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The Synthesis Void in the Social Sciences

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At MARRI we hope to work with an emerging network of academics on “The Synthesis Project” to help ordinary folk in this time of need when cultures are being eroded.

Cultures expressed the centuries-accumulated wisdom of peoples and resulted in a taboo-enforced norms of “This is the way we live as a people.”  It was a powerful shaper of thought and behavior, operating for the good of families and the community, passed on by generations and resulting in functional stability, and a flourishing life.

But, with the modern erosion of culture, a vacuum now exists and needs to be filled by a deliberate education[1] that will be accepted by thoughtful people as trustworthy.  The social sciences can help fill that vacuum. But they confront a problem within their own ranks.

The material and social sciences differ in in how they handle new findings. In the material sciences (physics, chemistry, biology, and neuroscience to name but a few) synthesis is automatic once the new findings are replicated and significant enough. In the social sciences (psychology, sociology, economics to name the big ones) synthesis is not automatic particularly in  “hot topic” areas.  There synthesis is often avoided sometimes to a degree that that amounts to suppression.

This difference between the material and social sciences can be seen very clearly in college textbooks.  Compare a biology textbook of 1990, even of 2010 with a 2020 textbook.  Though there is large continuity they are different and each decade the difference mounts as later editions integrate (synthesize) new discoveries.

Not so in the social sciences. Much is left out especially in the study of marriage, family, religious practice, and sexual behavior. Textbooks differ on the content covered depending on the ideology of the authors, not depending on the robustly confirmed advances in the field.

Why does this difference — automatic synthesis in the material sciences but an avoidance in the social sciences — take place?

  • The material benefits of the material science are sufficient motive for integrating the new analytic discoveries into what was already known, because the benefits are often enormous and can be seen in engineering, transportation, energy production, communications, increased abundance in food s and enormous advances in health.
  • The social sciences work in the relational, behavioral dimensions of man to discover how he “works” — what helps or hinders in living a happy life. Like the material sciences, its findings are adding insights continuously on what works to make man thrive or wilt. These findings eventually lead to “man thrives when he acts this way, or wilts when he acts this other way”.  In other words, social sciences lead to (unstated) “oughts”.[2]  They have moral implications with attendant demands on humankind.  Such demands are not always welcome, for instance in the areas of sexuality and marriage. A professor who has just divorced her husband will be less inclined to review the effects of divorce on children — understandable from a human point of view, but unforgivable from a science point of view.  Thus, the social sciences run up against an emotional-moral barrier within the scientists themselves.  Though tasked with seeking and teaching truth on how man thrives they are reluctant if they want to practice otherwise.  Their students also may not want to hear the evidence about the effects. Fallen human nature often resists the true or the good.  Of those who practice science we expect better.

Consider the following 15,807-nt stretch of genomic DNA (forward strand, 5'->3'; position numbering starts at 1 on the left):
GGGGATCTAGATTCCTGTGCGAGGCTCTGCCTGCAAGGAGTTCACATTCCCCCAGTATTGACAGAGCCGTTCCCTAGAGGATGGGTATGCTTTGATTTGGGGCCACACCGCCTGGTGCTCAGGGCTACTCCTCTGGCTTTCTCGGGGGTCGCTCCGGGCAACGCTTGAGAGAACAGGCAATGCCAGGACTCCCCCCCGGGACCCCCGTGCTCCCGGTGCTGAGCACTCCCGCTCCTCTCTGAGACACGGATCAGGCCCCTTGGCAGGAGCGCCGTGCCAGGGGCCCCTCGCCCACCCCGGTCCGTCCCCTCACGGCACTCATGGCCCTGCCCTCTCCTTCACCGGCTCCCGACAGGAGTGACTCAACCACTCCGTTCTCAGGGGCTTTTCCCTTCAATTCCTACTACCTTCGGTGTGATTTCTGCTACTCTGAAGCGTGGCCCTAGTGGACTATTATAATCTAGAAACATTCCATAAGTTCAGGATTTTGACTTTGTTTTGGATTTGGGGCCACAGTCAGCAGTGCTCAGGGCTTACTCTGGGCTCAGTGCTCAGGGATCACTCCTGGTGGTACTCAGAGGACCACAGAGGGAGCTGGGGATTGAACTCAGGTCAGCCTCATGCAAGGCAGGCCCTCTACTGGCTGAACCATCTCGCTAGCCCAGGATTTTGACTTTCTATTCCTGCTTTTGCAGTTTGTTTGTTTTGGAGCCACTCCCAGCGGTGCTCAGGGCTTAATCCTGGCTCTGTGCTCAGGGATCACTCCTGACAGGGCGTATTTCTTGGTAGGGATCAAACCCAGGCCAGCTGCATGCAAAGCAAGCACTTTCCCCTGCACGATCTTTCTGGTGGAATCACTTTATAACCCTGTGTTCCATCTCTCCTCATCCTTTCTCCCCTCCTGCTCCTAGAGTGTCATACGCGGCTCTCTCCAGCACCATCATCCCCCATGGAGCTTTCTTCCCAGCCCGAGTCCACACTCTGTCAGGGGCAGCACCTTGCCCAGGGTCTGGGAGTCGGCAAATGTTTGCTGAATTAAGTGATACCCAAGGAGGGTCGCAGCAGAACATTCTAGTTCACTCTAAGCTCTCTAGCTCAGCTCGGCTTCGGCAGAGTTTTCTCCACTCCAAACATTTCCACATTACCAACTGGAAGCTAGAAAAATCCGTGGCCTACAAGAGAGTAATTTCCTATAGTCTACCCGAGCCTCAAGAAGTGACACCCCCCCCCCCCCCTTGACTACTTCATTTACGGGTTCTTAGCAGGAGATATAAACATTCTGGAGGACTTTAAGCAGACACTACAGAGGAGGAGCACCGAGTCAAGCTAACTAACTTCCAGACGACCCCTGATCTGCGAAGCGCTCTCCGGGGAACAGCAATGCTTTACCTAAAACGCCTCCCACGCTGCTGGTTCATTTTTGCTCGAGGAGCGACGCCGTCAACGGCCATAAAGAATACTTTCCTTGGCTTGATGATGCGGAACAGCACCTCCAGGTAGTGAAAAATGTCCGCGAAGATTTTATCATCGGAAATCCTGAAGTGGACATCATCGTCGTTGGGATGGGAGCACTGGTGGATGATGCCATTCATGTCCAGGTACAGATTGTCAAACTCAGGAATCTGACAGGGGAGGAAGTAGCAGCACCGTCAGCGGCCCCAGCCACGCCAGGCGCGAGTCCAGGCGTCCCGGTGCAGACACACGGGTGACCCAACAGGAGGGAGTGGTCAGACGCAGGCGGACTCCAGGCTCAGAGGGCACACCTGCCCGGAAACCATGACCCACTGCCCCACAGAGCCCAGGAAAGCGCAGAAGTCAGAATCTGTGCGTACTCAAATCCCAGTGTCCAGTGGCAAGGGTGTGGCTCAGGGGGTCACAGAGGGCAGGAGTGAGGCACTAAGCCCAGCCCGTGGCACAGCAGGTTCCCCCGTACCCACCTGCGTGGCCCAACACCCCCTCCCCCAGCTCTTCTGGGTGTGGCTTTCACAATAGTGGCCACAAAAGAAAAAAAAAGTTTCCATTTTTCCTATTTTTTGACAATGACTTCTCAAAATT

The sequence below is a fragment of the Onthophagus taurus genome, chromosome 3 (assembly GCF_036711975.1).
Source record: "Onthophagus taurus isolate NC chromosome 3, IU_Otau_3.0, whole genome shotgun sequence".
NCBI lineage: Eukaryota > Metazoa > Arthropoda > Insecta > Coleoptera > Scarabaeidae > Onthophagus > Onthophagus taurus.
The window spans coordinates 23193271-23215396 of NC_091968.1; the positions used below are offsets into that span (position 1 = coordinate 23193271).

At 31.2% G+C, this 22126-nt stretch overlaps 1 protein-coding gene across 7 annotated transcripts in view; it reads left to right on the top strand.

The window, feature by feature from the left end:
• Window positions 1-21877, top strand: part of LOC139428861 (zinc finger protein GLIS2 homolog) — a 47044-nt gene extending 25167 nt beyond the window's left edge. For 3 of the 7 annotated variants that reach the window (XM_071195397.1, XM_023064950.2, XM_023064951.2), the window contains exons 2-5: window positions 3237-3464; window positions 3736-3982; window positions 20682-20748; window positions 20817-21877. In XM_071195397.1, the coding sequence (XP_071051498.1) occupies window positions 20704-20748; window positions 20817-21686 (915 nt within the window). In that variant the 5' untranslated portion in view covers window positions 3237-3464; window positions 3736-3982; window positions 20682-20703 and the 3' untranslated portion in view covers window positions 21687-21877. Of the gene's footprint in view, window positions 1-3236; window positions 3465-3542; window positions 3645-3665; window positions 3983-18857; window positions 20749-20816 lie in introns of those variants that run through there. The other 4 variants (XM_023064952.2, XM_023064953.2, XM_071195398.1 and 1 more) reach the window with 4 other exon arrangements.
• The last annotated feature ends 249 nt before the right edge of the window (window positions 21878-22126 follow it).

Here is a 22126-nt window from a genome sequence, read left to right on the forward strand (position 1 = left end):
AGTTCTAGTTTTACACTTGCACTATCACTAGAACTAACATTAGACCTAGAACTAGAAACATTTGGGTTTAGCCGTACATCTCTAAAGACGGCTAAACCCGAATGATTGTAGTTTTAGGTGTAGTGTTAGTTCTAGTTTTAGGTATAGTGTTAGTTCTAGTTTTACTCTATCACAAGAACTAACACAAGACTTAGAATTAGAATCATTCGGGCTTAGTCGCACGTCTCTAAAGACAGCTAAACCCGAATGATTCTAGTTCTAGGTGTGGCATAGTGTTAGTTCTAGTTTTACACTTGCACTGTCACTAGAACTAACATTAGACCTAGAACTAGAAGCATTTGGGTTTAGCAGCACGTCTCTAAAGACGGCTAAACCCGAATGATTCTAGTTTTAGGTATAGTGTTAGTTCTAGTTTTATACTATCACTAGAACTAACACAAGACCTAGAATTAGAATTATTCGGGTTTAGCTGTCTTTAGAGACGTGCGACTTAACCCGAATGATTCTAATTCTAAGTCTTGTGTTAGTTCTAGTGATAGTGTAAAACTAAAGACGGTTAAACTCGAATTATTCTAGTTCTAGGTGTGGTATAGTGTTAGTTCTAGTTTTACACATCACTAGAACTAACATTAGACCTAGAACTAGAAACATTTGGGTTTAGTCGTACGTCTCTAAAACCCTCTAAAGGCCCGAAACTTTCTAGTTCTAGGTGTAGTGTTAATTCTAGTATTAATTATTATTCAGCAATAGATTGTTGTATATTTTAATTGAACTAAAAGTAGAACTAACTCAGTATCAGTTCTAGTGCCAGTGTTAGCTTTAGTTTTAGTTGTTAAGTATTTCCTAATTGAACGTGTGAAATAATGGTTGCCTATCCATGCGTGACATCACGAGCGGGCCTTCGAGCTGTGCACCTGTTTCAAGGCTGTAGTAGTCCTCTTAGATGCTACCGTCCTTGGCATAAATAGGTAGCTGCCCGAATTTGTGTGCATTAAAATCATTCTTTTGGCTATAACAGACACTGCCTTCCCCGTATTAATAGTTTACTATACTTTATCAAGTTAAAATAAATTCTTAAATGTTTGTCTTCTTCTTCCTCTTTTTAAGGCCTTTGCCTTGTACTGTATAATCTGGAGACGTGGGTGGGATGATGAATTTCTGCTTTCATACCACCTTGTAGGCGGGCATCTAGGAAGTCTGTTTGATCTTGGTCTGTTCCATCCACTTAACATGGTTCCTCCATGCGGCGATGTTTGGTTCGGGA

• “Value neutrality” was taken to be core to the social sciences when I was an undergraduate. Today I would resist that mightily on science grounds.  I expect every scientist to hold to two values and raise them to virtues in practice: love of truth and the courage to say the truth.  Courageously truthful is the hallmark of the true scientist (assuming he is skilled in his science).

There is a vast array of topics in the social sciences waiting to be synthesized, the many pockets where synthesis has not happened. Thereafter the wider synthesis of cross-linking beckons. For instance a synthesis the impact of religious practice on sexual enjoyment, plus the synthesis of sexual abstinence and religious practice finally infused with the findings of  the impact of sexual abstinence before marriage will yield a very interesting picture of the lifetime — long term — enjoyment of the sexual within marriage.  Synthesizing each area by itself leads to interesting conclusions but meta-synthesizing all three areas can lead to conclusions that are unwelcome to some — because of the “ought” behind the very notion of science, the pursuit of truth.

Old cultures knew a lot about sexuality in its many dimensions.  They had integrated or synthesized the insights over time. It embodied and enforced the insights.

Such insights are no longer culturally transmitted and need deliberate presentation to cause people to develop their moral (their behavioral) compass.  Here robust, replicated social science helps.  Some will reject the invitation to accept truths; some may look but waver, and some will “align with the data” — adopt “the oughts” of the data.  Thus, the social sciences, robustly pursued have an important role in man’s search for happiness, for understanding himself.

For the good of the child, the focus of so much social science,

Pat Fagan

[1] Much cultural education was subconscious or preconscious.  Therein lies its power to shape.

[2] As do the material sciences — their “oughts” directed at how we ought to handle matter if we want to harness its potential for good and goods.

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